Quote of the Week

I’ve been watching a lot of early Stanley Kubrick films. Films like Killer’s Kiss, Paths of Glory, The Killing, and Dr. Strangelove.  There’s a character actor in Paths of Glory and The Killing named Timothy Carey. He is one of the most bizarre actors ever. He usually speaks through gritted teeth. I mean he hardly ever opens them. He always adds the weird to every character he plays. Here’s a scene from a John Cassavetes film, Minnie & Moskowitz. He auditioned for the boss in Reservoir Dogs. But Tarantino was afraid to work with him. But he dedicated it to Carey and several of his cinematic influences.

Carey directed a 1962 film, The World’s Greatest Sinner. It’s a low, low, low budget movie, scored by a young, pre-Mothers Frank Zappa. It offended 1962 audiences so bad, it was not theatrically released. It’s so rare and obscure, I’ve never seen it.

Any way for your pleasure, here’s a caricature of late, great, and wacko Timothy Carey.

Thanks for looking. . . and sorry about the long windedness.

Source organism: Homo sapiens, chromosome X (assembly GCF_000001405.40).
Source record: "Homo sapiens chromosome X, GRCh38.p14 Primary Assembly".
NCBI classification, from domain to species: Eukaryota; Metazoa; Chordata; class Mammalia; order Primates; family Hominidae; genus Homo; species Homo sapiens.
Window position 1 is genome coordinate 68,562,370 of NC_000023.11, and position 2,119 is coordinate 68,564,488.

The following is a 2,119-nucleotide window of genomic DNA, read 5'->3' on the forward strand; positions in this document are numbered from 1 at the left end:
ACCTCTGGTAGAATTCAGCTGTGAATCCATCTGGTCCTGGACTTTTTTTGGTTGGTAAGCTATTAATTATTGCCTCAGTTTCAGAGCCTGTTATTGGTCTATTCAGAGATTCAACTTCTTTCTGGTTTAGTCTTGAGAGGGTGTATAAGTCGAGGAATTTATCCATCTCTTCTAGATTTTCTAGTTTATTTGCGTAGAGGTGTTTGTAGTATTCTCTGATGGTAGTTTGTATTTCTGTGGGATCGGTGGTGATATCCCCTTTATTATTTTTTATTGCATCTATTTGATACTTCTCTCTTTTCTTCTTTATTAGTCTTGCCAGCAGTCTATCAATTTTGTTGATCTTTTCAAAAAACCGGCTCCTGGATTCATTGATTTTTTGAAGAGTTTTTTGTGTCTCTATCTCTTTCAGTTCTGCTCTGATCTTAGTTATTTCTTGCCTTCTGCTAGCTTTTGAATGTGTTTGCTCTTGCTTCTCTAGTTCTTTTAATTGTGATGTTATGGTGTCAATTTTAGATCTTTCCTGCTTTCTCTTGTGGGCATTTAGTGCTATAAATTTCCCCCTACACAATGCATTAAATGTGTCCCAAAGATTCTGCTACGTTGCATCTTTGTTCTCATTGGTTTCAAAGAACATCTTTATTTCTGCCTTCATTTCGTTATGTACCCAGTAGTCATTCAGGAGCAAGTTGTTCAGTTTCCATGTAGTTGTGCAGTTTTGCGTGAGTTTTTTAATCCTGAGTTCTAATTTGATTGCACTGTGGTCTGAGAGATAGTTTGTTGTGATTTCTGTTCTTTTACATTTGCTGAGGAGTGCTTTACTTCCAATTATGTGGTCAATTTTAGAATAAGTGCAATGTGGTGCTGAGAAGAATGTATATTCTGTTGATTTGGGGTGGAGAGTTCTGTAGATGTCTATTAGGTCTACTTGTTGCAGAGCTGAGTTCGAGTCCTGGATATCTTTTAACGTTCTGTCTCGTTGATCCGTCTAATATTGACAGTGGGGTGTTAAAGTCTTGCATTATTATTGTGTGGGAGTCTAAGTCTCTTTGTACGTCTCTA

Tim by Kyle Wiggins

Timothy Carey by Kyle Wiggins

Quote of the Week

THE KILLING

Carey was called ‘Kubrick’s good luck charm’ by one critic, but just made two blinding appearances in his films, as a doomed private in Paths of Glory and the ace sharpshooter in The Killing. Their relationship ended when Kubrick left One Eyed Jacks with Brando taking over and the pen-stabbing not far away. The scene here with TC holding a puppy is particularly intense and weird, while his interaction with the African-American parking lot attendant is almost too much to stomach. Carey was upset when Kubrick fled to England and left him behind. A shame, he would have been amazing in Strangelove.

Dale Shaw, “Five Reasons to Love Timothy Carey”; Sabotage Times, 5 June 2012

The Killing